With thousands of expressive emojis and funny GIF reactions out there, it can be hard to choose the right one in the heat of the conversation. But now a new application Dango suggests which emoticon, gif, meme is best suited for what you are writing. Dango, a new Android app from the Toronto-based startup Whirlscape, aims to make it easier to sift through the ever-growing array of choices after being launched for android on June 8. It uses innovative machine learning algorithms that are designed specifically to suggest users with appropriate emoticons.
The Dango app is named after a Japanese dessert consisting of sweet dumpling balls on a skewer (and yes, there’s an emoji for it). It sits atop other communication apps like Slack, Snapchat, or the built-in texting app on your phone. It suggests emoji that it thinks fit well with what you’re typing or in response to what someone just typed to you. You tap on the suggestion to add to the conversation.
Dango spins its emoji prediction game everywhere
According to its creators, Dango spins its emoji prediction game everywhere, no matter if you’re using Messenger, Kik, Whatsapp, Snapchat, or any other messaging app. It’s also compatible with any third-party keyboard apps you might be using, although it may still vary. If you face incompatibility, just shoot the developers an e-mail and help them support your keyboard.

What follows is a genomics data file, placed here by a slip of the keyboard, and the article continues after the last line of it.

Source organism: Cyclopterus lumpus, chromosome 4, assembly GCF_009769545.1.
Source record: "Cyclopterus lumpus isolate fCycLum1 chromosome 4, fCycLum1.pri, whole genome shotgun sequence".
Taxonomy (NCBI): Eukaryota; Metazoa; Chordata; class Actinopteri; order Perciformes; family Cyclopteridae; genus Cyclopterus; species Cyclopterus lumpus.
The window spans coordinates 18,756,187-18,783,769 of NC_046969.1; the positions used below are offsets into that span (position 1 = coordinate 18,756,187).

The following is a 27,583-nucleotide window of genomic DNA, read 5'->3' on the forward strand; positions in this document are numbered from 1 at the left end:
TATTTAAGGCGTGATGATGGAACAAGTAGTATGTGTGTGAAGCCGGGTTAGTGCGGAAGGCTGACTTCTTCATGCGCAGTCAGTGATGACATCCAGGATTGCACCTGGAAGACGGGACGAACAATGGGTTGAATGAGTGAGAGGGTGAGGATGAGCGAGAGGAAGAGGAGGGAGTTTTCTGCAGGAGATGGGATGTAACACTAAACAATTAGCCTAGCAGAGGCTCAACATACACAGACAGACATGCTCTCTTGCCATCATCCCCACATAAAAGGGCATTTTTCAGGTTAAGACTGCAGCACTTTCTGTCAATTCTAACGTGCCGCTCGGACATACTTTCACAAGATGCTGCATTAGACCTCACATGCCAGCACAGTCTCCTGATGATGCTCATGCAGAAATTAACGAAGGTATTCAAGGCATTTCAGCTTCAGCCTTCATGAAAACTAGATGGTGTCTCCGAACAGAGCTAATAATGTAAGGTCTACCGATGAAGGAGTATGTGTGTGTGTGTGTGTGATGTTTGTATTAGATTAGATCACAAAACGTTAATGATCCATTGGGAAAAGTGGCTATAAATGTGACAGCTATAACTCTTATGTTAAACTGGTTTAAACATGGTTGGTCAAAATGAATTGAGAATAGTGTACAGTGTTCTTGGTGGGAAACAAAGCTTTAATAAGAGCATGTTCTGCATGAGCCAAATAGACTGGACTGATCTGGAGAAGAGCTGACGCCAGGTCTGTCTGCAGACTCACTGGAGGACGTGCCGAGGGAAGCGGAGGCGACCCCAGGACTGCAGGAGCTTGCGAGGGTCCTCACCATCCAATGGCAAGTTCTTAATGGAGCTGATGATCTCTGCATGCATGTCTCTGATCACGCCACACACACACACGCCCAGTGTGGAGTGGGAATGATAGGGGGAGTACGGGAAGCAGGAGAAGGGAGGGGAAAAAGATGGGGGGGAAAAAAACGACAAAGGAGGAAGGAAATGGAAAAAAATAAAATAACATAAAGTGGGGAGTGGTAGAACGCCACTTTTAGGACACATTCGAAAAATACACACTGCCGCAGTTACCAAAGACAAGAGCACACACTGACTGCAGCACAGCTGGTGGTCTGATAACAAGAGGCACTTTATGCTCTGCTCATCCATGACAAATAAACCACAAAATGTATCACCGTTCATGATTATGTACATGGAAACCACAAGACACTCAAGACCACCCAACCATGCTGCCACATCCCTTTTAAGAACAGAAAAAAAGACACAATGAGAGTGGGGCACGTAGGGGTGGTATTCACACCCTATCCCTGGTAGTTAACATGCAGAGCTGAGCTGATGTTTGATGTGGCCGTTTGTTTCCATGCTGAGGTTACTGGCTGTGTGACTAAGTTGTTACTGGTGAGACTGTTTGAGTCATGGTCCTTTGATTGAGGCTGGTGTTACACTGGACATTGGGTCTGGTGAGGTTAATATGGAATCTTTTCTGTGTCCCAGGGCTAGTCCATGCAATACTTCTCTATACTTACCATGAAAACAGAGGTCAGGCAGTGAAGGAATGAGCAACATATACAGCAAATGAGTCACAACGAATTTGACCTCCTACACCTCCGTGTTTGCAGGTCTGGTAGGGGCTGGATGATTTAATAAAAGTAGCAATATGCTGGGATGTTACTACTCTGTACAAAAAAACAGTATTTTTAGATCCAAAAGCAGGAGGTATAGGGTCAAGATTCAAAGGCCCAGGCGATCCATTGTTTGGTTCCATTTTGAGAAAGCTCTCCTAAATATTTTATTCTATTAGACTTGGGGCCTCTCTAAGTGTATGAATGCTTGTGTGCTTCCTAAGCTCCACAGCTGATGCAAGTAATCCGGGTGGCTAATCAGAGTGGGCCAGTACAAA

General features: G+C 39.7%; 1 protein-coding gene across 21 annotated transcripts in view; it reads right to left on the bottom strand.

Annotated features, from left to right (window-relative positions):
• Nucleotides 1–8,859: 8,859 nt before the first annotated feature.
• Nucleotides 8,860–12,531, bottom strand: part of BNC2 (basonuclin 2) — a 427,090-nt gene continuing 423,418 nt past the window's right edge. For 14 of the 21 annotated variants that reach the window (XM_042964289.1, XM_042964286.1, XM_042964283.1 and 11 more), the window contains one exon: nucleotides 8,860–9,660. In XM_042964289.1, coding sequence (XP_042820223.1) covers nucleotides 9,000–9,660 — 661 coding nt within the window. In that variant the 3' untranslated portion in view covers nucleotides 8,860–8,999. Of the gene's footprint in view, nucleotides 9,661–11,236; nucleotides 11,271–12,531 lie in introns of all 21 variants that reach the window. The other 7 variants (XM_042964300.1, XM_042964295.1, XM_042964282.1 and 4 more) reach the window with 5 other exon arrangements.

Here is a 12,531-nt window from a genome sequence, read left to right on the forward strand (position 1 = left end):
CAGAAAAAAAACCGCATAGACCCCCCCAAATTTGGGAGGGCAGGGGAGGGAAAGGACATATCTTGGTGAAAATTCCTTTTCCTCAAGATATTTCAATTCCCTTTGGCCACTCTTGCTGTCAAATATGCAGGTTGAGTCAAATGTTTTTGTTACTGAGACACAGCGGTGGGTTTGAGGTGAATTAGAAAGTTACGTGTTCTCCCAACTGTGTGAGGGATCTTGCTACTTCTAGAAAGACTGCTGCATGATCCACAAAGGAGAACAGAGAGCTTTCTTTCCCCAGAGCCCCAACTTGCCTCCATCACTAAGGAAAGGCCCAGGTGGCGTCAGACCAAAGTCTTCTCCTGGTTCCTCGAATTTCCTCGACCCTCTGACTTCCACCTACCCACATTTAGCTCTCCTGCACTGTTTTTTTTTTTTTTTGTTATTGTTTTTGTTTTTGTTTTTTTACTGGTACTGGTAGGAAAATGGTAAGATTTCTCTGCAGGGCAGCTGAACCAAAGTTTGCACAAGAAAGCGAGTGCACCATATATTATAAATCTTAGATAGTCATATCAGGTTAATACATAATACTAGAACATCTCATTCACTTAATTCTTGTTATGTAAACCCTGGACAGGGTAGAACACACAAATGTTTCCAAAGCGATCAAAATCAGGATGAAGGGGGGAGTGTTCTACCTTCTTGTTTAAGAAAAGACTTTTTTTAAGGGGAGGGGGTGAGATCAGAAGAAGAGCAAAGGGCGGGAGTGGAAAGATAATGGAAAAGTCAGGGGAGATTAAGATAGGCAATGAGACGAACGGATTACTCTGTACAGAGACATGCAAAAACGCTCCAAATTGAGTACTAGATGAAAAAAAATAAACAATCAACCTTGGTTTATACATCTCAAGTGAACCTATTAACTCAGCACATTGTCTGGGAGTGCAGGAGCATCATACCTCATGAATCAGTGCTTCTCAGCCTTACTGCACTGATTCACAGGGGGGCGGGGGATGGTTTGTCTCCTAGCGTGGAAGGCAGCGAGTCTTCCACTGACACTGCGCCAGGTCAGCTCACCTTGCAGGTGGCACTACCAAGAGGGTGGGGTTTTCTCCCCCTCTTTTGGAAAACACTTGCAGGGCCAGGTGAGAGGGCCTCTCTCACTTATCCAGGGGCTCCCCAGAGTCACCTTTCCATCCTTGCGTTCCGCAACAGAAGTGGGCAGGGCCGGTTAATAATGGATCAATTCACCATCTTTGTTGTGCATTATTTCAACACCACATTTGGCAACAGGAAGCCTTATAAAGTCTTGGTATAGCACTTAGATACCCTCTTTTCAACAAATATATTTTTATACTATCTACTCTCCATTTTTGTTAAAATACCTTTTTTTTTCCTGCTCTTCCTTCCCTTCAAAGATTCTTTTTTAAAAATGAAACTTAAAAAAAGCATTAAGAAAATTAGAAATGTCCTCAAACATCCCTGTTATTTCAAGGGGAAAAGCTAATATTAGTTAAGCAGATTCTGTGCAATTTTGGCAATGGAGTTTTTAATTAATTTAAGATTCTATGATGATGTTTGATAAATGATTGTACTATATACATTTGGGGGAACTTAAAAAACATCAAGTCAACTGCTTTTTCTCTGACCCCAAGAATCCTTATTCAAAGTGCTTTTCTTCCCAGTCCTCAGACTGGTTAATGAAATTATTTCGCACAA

Rather than simply coming up with word associations (such as a chicken emoji if you type “chicken”), Dango uses deep-learning techniques to try to figure out what whole sentences are expressing and then give you suggestions it thinks are related. For instance, if you type “She said yes!” Dango will show you the emoji for a ring and a bride with veil, among others.
In order to understand the meaning of what you are saying, Dango uses neural network- a computational structure with millions of adjustable parameters connected in ways similar to network of neurons in brain. The team created neural network by randomly initializing these parameters and then showing the network millions of real world examples of emojis use taken from across the web. At first the network just guesses randomly, but over time with each new training example, it slightly adjusts its millions of parameters so it performs better on that example.
While there are currently 1,624 emojis, this does not mean that there are only 1,624 meanings. When you use emoji, their meaning is determined by how they look and the context of their usage, which can be highly diverse. For example, a waving hand can mean hello, goodbye or simply a high five. This means the number of concepts Dango can represent is much greater than simply the number of individual emojis.
Currently, Dango is completely free and available only on Android. Further updates will probably introduce additional functionalities.
You can download Dango from here-